Of course, the whole “the world is an illusion” maybe just was a message that audiences weren’t ready for yet. That’s basically The Matrix too.
jimmy: Excellent points.
You know…this whole subliminal messaging thing seems like it was A LOT of work. Every poster, every billboard, every magazine, many (?) TV broadcasts.
tomk: They had help from human collaborators too.
jimmy: True. But man. EVERYTHING???
tomk: We don’t know how long they were running things or how they took over. These had teleportation. Methinks subliminal billboards aren’t a problem.
jimmy: Fair enough. Ok, related question…what was the point of everything they were doing? I get the “hidden political message by Carpenter” version, but what were the aliens getting out of it? What was their long term plan?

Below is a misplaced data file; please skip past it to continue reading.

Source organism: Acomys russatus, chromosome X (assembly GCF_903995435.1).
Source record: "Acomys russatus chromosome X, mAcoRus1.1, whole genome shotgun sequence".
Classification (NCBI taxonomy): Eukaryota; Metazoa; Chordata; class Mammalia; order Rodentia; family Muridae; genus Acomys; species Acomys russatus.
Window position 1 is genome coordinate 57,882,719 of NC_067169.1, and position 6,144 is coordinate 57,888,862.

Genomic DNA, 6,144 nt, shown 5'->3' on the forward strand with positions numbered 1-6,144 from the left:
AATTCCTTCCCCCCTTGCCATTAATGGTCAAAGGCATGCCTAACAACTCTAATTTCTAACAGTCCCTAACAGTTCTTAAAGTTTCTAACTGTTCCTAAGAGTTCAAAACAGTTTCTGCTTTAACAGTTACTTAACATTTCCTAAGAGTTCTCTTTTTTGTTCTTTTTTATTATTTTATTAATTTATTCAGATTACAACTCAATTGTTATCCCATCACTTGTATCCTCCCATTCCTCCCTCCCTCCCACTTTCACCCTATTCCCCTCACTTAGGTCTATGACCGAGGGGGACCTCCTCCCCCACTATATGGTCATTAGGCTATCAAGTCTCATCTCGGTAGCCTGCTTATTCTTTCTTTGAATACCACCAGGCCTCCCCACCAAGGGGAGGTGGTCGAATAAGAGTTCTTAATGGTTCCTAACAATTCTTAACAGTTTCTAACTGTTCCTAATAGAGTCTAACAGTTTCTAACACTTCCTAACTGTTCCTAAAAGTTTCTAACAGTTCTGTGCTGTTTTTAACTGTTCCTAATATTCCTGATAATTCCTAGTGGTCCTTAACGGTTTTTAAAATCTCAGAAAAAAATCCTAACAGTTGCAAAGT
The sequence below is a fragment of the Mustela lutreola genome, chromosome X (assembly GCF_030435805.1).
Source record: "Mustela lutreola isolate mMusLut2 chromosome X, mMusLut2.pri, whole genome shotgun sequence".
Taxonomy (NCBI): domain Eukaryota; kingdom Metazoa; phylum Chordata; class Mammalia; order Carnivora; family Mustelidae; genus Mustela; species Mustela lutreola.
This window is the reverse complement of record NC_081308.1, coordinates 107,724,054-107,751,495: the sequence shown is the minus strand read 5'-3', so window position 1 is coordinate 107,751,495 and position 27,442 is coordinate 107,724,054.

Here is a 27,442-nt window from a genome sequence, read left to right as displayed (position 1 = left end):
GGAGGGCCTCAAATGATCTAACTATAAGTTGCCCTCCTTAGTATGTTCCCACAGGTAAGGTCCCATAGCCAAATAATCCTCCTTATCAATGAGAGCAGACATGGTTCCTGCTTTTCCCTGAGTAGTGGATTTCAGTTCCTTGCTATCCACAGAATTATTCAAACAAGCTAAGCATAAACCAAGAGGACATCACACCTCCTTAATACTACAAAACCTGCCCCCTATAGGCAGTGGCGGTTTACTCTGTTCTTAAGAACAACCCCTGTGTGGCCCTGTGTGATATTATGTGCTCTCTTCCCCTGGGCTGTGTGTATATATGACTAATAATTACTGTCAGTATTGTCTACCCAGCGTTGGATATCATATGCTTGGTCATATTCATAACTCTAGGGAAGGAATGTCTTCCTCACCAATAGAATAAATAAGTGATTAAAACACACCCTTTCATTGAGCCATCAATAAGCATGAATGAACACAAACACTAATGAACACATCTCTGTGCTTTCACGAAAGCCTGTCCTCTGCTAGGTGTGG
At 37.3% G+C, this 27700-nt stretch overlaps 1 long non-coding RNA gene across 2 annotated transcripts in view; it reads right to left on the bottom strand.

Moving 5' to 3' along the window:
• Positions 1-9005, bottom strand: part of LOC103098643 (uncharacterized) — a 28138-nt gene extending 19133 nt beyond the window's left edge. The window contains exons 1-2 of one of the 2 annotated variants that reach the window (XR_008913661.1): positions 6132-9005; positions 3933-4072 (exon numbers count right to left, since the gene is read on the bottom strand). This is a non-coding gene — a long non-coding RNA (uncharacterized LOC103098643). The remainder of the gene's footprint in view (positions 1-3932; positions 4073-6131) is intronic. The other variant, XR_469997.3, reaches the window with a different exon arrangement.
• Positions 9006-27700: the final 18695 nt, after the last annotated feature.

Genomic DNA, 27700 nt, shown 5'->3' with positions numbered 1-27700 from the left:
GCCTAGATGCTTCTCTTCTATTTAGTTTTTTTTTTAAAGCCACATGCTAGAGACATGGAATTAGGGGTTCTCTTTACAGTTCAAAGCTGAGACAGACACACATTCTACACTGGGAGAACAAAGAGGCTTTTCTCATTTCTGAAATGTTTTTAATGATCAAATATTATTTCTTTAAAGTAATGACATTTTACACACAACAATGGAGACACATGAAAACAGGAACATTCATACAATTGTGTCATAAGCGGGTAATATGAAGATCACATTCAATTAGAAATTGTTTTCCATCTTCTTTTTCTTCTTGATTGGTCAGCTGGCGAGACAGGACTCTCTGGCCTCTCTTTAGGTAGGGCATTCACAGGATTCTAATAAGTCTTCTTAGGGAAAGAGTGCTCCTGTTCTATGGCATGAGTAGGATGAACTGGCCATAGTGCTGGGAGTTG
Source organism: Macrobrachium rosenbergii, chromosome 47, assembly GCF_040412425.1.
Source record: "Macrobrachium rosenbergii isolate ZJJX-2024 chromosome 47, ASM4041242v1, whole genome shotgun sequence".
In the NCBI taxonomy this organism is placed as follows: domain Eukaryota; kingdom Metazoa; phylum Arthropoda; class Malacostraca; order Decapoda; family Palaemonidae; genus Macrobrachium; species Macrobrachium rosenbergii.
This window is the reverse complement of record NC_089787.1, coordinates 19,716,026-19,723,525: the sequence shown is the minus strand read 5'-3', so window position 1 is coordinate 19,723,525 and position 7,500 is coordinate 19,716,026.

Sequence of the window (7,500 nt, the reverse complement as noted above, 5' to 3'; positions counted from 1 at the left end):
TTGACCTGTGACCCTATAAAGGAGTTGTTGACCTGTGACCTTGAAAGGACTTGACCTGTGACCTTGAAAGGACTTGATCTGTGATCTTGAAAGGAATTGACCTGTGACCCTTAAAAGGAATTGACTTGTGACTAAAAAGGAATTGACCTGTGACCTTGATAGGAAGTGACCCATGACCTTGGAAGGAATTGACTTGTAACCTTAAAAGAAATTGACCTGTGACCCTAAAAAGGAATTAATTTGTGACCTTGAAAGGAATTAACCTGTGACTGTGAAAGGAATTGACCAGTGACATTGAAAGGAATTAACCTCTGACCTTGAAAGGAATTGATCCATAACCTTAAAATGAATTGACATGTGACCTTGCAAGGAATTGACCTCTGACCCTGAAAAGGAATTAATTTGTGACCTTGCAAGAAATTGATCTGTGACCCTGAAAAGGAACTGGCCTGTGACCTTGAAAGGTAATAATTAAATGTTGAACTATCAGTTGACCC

tomk: They just took all the resources and moved on. Like the aliens in Independence Day. The bigger question would be what the human collaborators got out of it.
jimmy: Money by the looks of it. And if they’ve just come for the resources, their plan seems like a drawn out waste of time.
tomk: It also fits Carpenter’s worldview that such people would be extremely shortsighted.
jimmy: And they had interstellar travel…but not any weapons greater than conventional hand/machine guns?
tomk: Why would they need ray guns when they have mind control?
jimmy: Well, it obviously isn’t working!
tomk: They lack Ray Bans technology.
jimmy: Speaking of….how could the rebeliion even invent such technology…and stick it in a pair of sunglasses? (And very shortly after into contact lenses.)